Beautiful Minds: Gaea Yudron

Gaea Yudron Headshot

“Old has a purpose; Old knows how to make things flourish; Old knows what a gift it is to nourish.” These lyrics come from A New Wrinkle, Gaea Yudron’s musical revue on aging.  Besides writing a musical, Gaea is a champion of social causes. Her childhood love of whales was manifested when she moved to Bolinas, California (Bolinas means whale in Portuguese). There, she met a woman who started Project Jonah, a save the whale initiative, leading to Gaea’s first venture into social awareness campaigns. Gaea became the first Westerner to visit Japan as a spokesman for the save the whales initiative in the 1970’s. Her desire to save the whales later transformed into a passion for changing society’s views on older adults. Her inner work on aging began writing her memoir at the age of 55. Fifteen years later, her memoir is still a work in progress but she has a lot of life left to live and record.

An interesting chapter (or two or three) may include her current project, her musical. Gaea “feels very passionate about the need for a new vibrant, more life affirming view on aging in our society.” Her musical focuses on topics relevant to society’s view on older adults such as a fear of aging and the attempt to stay young through plastic surgery. Gaea hopes her musical will inspire people to recognize the creative potential and the hidden pleasure of aging. A musical was a natural medium for Gaea to portray her intense ideas especially since many of them are considered provocative and irreverent. Instead of focusing on the negative aspects of getting older, Gaea wants her work inspires others to welcome aging, and recognize what a potent and pioneering time of life it is.

A New Wrinkle is also part of Gaea’s work as the director of Sage’s Play located in Ashland, OR. Gaea began Sage’s Play in 2008 to promote pro-aging awareness through programs that support creative aging, wellness and spirit.

When asked what advice she would give to those older adults who are not involved in creative aging, she advised to open up, remember and day dream about experiences you had as a child. To remember days that were full of wonder and exploration, where you were never afraid of making mistakes. Take those feelings and find what you are drawn to. Creativity can take so many different forms, but use this time of your life for self-discovery and find what you enjoy. “The process of aging brings people many challenges. One of the beautiful parts of aging is rising to those challenges using all of one’s accumulated life experience.”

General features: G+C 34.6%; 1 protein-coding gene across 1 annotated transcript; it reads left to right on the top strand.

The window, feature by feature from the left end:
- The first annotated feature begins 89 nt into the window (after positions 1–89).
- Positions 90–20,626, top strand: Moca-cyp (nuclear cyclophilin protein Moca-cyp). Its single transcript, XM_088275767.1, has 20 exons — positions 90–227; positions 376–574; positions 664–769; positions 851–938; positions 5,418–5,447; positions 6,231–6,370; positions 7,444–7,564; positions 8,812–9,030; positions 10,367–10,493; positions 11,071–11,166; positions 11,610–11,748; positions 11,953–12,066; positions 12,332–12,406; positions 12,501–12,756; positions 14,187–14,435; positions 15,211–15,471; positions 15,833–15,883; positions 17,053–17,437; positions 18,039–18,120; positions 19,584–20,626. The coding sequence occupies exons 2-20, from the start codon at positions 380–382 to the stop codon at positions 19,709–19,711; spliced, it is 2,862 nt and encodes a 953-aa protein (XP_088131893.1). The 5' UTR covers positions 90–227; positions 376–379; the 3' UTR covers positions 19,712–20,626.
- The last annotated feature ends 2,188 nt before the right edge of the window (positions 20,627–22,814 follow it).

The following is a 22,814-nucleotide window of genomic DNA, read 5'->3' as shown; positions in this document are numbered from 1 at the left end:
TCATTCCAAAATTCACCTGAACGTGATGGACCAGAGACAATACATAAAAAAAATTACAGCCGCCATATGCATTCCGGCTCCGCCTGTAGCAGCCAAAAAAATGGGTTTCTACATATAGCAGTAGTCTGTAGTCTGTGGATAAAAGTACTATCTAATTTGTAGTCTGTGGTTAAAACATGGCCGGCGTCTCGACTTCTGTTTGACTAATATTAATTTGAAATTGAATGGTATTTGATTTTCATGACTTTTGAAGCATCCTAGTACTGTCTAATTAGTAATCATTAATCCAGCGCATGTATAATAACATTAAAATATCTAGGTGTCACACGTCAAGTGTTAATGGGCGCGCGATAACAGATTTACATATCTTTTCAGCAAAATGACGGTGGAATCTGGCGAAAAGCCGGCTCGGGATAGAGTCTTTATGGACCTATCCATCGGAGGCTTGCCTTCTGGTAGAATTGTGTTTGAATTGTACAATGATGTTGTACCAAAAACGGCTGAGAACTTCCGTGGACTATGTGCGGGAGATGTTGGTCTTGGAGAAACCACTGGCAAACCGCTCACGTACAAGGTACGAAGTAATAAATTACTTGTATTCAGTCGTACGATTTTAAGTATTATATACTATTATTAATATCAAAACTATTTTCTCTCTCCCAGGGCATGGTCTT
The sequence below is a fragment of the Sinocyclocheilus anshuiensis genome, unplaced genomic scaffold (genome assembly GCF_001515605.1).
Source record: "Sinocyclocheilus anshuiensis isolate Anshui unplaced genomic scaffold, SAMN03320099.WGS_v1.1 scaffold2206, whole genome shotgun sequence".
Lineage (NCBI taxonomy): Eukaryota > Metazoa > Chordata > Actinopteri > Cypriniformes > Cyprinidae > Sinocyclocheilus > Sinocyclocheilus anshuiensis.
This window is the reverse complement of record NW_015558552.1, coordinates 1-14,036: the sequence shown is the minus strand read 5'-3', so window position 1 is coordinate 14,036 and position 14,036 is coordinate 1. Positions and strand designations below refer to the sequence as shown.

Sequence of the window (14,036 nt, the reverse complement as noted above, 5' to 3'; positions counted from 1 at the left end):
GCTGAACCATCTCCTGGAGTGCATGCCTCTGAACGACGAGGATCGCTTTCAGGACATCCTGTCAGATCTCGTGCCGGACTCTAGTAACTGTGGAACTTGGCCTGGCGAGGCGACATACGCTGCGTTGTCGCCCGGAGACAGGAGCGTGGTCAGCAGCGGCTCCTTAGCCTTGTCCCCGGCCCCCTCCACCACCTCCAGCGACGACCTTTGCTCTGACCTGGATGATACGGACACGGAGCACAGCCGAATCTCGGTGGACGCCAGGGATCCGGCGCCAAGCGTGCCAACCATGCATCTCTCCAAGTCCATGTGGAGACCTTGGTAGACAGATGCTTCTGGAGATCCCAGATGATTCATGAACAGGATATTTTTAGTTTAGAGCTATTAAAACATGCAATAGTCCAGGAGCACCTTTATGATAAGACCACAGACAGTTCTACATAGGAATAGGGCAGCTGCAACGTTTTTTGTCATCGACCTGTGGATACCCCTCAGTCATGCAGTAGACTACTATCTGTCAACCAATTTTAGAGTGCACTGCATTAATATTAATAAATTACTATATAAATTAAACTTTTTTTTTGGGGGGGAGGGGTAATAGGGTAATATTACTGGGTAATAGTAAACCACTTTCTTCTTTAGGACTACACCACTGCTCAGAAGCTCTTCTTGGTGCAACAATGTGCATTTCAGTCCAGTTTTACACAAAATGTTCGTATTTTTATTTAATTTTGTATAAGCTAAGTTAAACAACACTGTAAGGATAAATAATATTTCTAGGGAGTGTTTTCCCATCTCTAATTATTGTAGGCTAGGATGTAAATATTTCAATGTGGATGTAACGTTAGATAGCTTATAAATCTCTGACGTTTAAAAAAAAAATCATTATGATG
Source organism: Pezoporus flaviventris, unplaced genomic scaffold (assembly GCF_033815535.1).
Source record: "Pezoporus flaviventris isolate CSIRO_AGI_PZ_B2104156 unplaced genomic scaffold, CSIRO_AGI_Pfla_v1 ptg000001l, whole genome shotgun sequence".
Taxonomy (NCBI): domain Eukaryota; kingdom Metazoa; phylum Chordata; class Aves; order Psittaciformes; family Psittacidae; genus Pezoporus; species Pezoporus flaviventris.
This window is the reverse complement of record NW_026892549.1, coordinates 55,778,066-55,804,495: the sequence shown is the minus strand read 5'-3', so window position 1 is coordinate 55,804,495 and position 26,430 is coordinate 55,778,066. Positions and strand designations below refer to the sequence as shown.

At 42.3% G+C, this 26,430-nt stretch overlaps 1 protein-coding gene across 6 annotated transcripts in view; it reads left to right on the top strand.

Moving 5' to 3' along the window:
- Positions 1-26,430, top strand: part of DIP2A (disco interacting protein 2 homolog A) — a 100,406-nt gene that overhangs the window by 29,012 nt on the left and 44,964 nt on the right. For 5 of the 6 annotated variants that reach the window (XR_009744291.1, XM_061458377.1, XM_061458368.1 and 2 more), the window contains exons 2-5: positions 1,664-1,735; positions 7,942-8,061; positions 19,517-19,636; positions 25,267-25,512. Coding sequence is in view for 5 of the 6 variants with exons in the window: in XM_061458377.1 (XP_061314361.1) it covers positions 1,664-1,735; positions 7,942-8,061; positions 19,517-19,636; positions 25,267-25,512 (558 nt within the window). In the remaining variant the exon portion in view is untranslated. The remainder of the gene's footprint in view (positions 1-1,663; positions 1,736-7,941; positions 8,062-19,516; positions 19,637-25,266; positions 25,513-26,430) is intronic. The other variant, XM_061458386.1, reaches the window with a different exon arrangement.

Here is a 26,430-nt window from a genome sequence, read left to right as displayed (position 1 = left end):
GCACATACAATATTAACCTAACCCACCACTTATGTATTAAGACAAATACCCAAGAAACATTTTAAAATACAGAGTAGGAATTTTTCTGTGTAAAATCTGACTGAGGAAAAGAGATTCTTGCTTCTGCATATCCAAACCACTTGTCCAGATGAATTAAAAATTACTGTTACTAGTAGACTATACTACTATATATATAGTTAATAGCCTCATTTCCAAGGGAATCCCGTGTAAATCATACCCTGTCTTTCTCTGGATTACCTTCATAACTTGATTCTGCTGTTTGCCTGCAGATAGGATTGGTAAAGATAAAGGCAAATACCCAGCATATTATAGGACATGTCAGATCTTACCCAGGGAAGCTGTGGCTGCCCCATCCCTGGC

Ms. Yudron is a playwright, poet, healing arts practitioner, performing artist and author of a best-selling book. For more information on Ms. Yudron or Sage's Play visit .


Written by Rachel Black, Communications Associate.


Thanks for posting Gaea, I look foward to our meeting.

Congratulations, Gaea!  I admire your creativity, persistence, and ZEST FOR LIFE! that flows through all you endeavors.  This work is critically needed and I wish you well as you continue to bring it forth.  Be well and THRIVE!!

Louise, Thank you for your comment and your support of my work with A New Wrinkle and Sage's Play. Indeed zest for life is the fragrant spice of life, without which things may be a bit too bland.

It's awesome to go to see this website and reading the views
of all colleagues concerning this post, while I am also zealous
of getting experience.

Gaea, You are an exciting role model because you have not forgotten how to play!  So often aging discussions are serious expositions dissecting the process of aging decade by decade. Statistics analyzing the prevalence of diseases; careful studies examining the styles and types of caregiving; discussions of end of life issues, blind us to the intensity of living that comes with age.  The excitement of each challenge and our success at meeting them and exploring our own brand of solution is true Sage's Play.As an Age-ng to Sage-ing Seminar Leader I find that each participant develops his or her own new wrinkle as they redefine aging to fit their own personal vision.  We elders are crossing into a new land of human development that extended aging has bestowed on us.  Using our extended time to explore each new wrinkle is a blessing for all of us and gives us the courage to stand in our own power.Ina Albert, CSLAge-ing to Sage-ing Seminar LeaderLife Transitions CoachCo-author, Write Your Self Well...Journal Your Self to Healthwww.Aging

Ina, I so appreciate your comments here. They are certainly aligned with my own experience and vision of aging. To me, creativity and playfulness are a very important part of aging. I agree that there is much more attention to illness and frailty than there is to vividness, intensity and venturesome growth. Of course illness, frailty and death are profound life experiences and passages. But like you, I believe that it's past time to celebrate this time of life with the kind of deeper self understanding, meaning and modeling that occurs when we play and engage in life as an artistic process.

Hi and Love from Portland, Gaea!I'm Jim Corcoran, the founder of Aging Artfully Initiative.My pal Ken Pyburn told me about you.We are visualizing a center for the arts, where one of the arts is aging.  I feel that the power of your authenticity and your passion to live well radiate beauty and an irresistable energy that demands recognition of the truth that aging is full of riches, still to be explored by many.Many Blessings to you, and all our fine leaders, and the regular folks who just grow in their own way and their own speed.  The transition to the better world is well under way.I'm glad NCCA regocnizes your importance.  I am getting closer to them, too.Yours in Service to Elder Creatives!

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